Late night ramble

Late night ideas are not always the best. Well, let me rephrase that.  Late night words are not always the best.  (Or late day words if you are someone who typically sleeps during the sun shine hours. I do both. It depends on the week. For me, “Night” is the period of time where sleep happens. It has nothing to do with if the stars are out or not….and really they are always there anyway. We just can’t see them with the sun up.)

It is late at night, (or early in the morning) right now and I just wrote a poem.  The idea behind the poem was pretty good but the poem itself is pretty awful.  I wrote it down and saved it anyway.  Maybe someday I can do something with it or it may develop into something else.  Words are funny shifty things like that.  You think they are one thing and two weeks later you realize they are something else.

Late night or sleep deprived words are some of the most tricky.  You scribble them down bleary eyed thinking you have handfuls of gold and the next morning you read over them to find old leaves and twigs.  That doesn’t mean you toss out the leaves because they are not the riches you thought they were.  You tuck them away somewhere.

Everyone needs a folder that acts as sort of a compost heap.  A place to put those little bits of ideas that have no where else to go.  It serves at least two specific purposes.

One is on those days when the words are not flowing you can flip through it and see if anything in there can act as fertilizer. I have several folders like this because I seem to constantly fill them up.  If you are an organized person and can handle tossing things you’ve written away, then it might be a good idea to go through and tidy up your compost folder every now and again.  I am not good at it.

The second purpose a folder like this can serve is to show you how far you’ve come.  Writing changes as we grow and experience new things.  Sometimes it is interesting to go back and see how much life has changed us as writers.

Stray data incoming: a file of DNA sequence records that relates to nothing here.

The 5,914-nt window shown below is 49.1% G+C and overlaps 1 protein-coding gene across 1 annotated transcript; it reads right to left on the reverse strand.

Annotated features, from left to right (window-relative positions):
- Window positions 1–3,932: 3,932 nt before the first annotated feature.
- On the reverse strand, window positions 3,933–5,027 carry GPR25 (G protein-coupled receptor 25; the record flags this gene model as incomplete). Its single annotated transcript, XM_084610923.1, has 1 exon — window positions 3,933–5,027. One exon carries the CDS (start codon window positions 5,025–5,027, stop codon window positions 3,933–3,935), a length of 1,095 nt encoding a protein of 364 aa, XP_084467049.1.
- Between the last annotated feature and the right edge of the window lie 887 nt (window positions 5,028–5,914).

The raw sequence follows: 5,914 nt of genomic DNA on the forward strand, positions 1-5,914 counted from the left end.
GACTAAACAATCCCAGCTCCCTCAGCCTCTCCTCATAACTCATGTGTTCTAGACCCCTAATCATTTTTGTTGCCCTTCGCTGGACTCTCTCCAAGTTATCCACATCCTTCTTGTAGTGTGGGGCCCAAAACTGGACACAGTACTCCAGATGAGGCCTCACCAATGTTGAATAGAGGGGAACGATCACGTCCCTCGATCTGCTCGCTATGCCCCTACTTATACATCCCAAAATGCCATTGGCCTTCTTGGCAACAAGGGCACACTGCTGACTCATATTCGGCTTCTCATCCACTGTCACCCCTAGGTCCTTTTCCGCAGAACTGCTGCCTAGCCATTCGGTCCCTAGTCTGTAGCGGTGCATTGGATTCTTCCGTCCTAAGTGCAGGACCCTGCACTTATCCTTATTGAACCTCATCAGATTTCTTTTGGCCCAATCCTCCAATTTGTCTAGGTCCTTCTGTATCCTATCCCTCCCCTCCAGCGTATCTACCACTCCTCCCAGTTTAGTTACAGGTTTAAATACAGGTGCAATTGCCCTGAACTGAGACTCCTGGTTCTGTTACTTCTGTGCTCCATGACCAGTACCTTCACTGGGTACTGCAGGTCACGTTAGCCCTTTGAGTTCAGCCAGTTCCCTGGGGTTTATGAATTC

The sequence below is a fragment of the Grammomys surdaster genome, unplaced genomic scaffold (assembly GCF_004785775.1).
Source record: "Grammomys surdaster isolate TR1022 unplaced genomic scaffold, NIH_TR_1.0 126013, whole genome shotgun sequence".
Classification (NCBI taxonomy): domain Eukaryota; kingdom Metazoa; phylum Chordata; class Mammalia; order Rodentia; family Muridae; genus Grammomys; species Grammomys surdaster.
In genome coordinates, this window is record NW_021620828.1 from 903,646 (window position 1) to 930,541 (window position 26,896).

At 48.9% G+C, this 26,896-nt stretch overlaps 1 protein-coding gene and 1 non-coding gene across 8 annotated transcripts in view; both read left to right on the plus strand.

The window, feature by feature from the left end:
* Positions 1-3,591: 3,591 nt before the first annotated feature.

I have a red notebook I filled with pages and pages of pencil scribbled words in middle school. I had read Tolkien and Douglas Adams and in my young wisdom decided that they were both the absolute creative deities of fiction.  It was my great desire to follow in their footsteps so I created worlds with frog riding fairies, tragic elven princesses, intelligent mice, and a malevolent “dark one” out to destroy the universe.

My poor parents had to listen to me excitedly read my work to them every night for a week.  They both encouraged me, though I now know their eyes had to be glazed over.  It didn’t help matters that the protagonist were all named after my friends and the villain was the spot on description of my gym teacher.

The story was weak and cliche.  I will probably never use any of it for anything else. (Except the frog riding fairies. I kind of liked them.)  However, it is good to go back as see how much my writing has changed from that of the thirteen year old me.

I have done a lot of rambling, but the point I am trying to hit is that no words are wasted.  Even if they come to you dressed in silks in the middle of the night and you awake to find them clad in burlap.  Keep your words.  Be proud that you wrote them. In the future they will be different.

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